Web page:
Lancet's screening report; digital tomo news; cost-effectiveness of CT colonography

Dear AuntMinnieEurope Member,

A 50-year-old woman receiving her first breast screening invitation faces an unenviable dilemma: Does she accept and risk unnecessary treatment? Or does she decline and turn her back on the possibility of an early diagnosis that may save her life?

This week's publication of a report by an independent U.K. panel aims to make such decisions easier. The authors underline the need for better information for women. Overall, they support screening programs, but they're very concerned about overdiagnosis and stress the need for more research in this area. Go to our Women's Imaging Digital Community, or click here.

How best to read digital tomosynthesis scans is another controversial area in breast imaging, but radiologists from Malmö, Sweden, think they've found a solution. To get their advice, click here.

Meanwhile, a prestigious research team that included Dr. Helen Fenlon from Dublin has conducted an in-depth evaluation of the cost-effectiveness of CT colonography. Their analysis merits a close look in our CT Digital Community, or by clicking here.

MRI is a valuable tool for characterizing hepatic lesions, including hepatic adenomas, which are becoming more common due to the increased use of oral contraceptives and anabolic steroids. An e-poster on this topic was the second most viewed exhibit at the recent Journées Françaises de Radiologie (JFR) congress. Find out more in our MRI Digital Community, or by clicking here.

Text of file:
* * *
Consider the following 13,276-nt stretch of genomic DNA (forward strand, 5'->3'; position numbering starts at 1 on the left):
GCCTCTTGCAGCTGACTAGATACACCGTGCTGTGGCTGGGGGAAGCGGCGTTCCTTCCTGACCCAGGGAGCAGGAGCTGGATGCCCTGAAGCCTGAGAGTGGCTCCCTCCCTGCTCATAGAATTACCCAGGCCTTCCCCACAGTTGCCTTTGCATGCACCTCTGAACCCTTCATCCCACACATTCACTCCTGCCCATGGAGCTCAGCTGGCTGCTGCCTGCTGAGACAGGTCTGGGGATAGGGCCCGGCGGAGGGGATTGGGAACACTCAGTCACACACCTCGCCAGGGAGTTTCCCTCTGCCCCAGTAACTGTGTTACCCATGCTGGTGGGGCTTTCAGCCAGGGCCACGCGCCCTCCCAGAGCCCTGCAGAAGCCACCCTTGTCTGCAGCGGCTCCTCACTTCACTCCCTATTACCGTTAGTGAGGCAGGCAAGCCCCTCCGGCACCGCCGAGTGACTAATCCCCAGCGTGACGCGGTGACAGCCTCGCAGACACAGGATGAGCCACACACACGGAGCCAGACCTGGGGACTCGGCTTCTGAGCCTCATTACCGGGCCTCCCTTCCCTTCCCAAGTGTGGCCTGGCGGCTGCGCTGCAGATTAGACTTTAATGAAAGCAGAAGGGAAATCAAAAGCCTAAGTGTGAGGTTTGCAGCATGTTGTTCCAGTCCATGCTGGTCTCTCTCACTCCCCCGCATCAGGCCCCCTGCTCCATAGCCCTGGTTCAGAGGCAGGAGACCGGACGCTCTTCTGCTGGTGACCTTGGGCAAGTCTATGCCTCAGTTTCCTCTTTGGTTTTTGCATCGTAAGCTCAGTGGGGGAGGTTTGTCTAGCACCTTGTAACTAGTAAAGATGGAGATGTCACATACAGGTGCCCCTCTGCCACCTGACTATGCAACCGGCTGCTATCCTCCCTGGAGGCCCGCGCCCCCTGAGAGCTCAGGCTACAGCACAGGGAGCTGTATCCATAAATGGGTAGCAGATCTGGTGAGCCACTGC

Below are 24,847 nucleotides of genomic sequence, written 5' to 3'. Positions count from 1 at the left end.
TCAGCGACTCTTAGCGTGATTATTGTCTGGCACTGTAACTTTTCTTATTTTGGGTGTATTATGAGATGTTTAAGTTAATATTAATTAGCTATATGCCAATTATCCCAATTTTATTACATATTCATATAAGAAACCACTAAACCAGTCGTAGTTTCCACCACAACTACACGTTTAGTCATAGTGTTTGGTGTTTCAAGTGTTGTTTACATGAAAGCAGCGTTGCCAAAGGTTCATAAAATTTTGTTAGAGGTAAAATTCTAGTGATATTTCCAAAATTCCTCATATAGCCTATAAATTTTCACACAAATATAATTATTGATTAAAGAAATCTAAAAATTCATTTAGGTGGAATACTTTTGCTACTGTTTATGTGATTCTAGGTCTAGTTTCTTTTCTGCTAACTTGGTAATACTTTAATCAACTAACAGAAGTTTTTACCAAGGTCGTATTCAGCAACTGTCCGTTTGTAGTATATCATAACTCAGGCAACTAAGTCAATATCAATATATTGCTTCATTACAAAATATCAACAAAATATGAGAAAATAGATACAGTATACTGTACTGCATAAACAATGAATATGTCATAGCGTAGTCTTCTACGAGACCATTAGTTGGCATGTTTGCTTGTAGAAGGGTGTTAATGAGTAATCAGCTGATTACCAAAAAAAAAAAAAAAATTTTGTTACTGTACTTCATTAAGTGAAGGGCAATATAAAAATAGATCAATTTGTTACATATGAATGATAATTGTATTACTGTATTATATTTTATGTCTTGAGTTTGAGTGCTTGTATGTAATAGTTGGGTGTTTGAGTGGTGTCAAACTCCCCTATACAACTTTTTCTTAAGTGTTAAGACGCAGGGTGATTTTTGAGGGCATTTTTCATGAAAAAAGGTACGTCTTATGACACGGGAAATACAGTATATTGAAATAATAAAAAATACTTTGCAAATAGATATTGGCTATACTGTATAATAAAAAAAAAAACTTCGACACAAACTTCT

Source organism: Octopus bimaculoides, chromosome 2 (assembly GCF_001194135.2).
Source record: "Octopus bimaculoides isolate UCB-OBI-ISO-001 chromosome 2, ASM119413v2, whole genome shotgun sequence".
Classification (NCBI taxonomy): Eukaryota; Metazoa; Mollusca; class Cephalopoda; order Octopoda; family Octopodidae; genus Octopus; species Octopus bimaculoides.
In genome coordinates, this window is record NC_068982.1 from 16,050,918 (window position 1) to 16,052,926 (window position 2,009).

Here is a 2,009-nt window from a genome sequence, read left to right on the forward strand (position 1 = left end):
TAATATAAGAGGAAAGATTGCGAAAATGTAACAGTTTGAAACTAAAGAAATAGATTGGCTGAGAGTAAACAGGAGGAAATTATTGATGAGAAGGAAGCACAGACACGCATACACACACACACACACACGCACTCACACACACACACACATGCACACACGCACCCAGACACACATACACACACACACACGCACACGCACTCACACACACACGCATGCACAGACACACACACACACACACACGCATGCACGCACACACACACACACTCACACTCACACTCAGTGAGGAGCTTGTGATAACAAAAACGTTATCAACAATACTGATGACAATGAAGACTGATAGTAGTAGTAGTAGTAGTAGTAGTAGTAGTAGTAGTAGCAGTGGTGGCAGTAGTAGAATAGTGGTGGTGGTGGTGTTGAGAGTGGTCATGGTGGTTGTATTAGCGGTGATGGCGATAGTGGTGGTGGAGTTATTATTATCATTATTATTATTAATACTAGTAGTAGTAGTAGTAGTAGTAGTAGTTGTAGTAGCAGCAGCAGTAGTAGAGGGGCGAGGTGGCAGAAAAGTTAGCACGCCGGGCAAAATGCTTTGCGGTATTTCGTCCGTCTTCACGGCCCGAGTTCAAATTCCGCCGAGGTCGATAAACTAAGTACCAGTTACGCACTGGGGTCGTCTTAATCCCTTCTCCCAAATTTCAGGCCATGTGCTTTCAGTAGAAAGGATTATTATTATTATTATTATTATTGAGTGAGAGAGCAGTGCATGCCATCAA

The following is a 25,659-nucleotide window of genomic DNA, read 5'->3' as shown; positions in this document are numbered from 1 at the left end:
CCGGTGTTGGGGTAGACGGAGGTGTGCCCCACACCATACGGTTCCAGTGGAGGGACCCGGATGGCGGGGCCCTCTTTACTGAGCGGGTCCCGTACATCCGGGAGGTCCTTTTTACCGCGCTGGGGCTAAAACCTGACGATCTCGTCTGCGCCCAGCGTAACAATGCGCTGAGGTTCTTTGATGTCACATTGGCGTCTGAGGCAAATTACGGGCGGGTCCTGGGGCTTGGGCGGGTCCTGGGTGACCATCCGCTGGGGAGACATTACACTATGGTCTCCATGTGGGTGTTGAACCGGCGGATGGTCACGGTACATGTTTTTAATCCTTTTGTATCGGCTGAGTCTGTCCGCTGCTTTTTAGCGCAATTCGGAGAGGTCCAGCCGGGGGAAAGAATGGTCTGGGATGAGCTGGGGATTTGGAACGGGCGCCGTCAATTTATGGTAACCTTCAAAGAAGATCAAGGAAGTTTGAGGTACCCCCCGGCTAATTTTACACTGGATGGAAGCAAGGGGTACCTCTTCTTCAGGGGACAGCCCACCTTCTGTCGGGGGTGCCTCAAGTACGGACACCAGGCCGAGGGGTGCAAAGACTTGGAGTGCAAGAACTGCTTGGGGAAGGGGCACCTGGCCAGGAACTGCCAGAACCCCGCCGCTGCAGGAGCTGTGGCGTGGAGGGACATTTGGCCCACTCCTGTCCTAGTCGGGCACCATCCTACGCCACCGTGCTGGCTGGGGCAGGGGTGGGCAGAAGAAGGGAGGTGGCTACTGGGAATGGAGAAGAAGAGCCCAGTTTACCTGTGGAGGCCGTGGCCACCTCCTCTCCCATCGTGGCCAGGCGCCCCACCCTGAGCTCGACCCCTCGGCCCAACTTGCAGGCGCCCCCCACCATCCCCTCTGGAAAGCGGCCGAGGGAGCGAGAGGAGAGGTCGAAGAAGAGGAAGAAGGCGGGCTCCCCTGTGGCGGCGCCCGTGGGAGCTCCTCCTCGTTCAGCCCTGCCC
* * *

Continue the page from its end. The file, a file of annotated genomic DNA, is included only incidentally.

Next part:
The European Association of Nuclear Medicine (EANM) congress took place in Milan this week. To coincide with the meeting, Dr. Arturo Chiti, president-elect of EANM and a member of AuntMinnieEurope.com's editorial advisory board, has shared his vision of the skills required by nuclear medicine specialists. Visit our Molecular Imaging Digital Community, or click here.

Acupuncture can relieve the symptoms of xerostomia, or chronic dry mouth, according to a study published on 23 October in Annals of Oncology. This may be welcome news to the nearly half million patients worldwide diagnosed each year with head and neck cancers. Learn more here.

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